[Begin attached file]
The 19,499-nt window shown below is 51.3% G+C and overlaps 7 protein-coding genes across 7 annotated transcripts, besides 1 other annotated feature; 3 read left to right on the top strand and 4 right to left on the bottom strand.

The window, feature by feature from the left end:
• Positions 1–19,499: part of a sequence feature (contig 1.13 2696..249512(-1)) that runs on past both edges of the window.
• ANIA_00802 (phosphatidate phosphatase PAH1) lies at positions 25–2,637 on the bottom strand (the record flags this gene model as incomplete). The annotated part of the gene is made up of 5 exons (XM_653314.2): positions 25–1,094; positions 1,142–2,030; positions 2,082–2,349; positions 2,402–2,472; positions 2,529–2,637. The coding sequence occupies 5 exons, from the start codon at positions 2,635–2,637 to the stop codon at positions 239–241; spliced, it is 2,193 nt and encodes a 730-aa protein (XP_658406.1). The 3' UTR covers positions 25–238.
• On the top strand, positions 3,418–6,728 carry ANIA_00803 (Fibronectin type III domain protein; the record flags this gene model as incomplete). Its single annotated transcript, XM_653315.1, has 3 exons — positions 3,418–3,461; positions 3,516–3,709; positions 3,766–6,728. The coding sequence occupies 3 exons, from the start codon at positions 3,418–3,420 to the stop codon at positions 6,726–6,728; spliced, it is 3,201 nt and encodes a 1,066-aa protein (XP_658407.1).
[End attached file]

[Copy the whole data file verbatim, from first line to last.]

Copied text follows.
The 19,499-nt window shown below is 51.3% G+C and overlaps 7 protein-coding genes across 7 annotated transcripts, besides 1 other annotated feature; 3 read left to right on the top strand and 4 right to left on the bottom strand.

The window, feature by feature from the left end:
• Positions 1–19,499: part of a sequence feature (contig 1.13 2696..249512(-1)) that runs on past both edges of the window.
• ANIA_00802 (phosphatidate phosphatase PAH1) lies at positions 25–2,637 on the bottom strand (the record flags this gene model as incomplete). The annotated part of the gene is made up of 5 exons (XM_653314.2): positions 25–1,094; positions 1,142–2,030; positions 2,082–2,349; positions 2,402–2,472; positions 2,529–2,637. The coding sequence occupies 5 exons, from the start codon at positions 2,635–2,637 to the stop codon at positions 239–241; spliced, it is 2,193 nt and encodes a 730-aa protein (XP_658406.1). The 3' UTR covers positions 25–238.
• On the top strand, positions 3,418–6,728 carry ANIA_00803 (Fibronectin type III domain protein; the record flags this gene model as incomplete). Its single annotated transcript, XM_653315.1, has 3 exons — positions 3,418–3,461; positions 3,516–3,709; positions 3,766–6,728. The coding sequence occupies 3 exons, from the start codon at positions 3,418–3,420 to the stop codon at positions 6,726–6,728; spliced, it is 3,201 nt and encodes a 1,066-aa protein (XP_658407.1).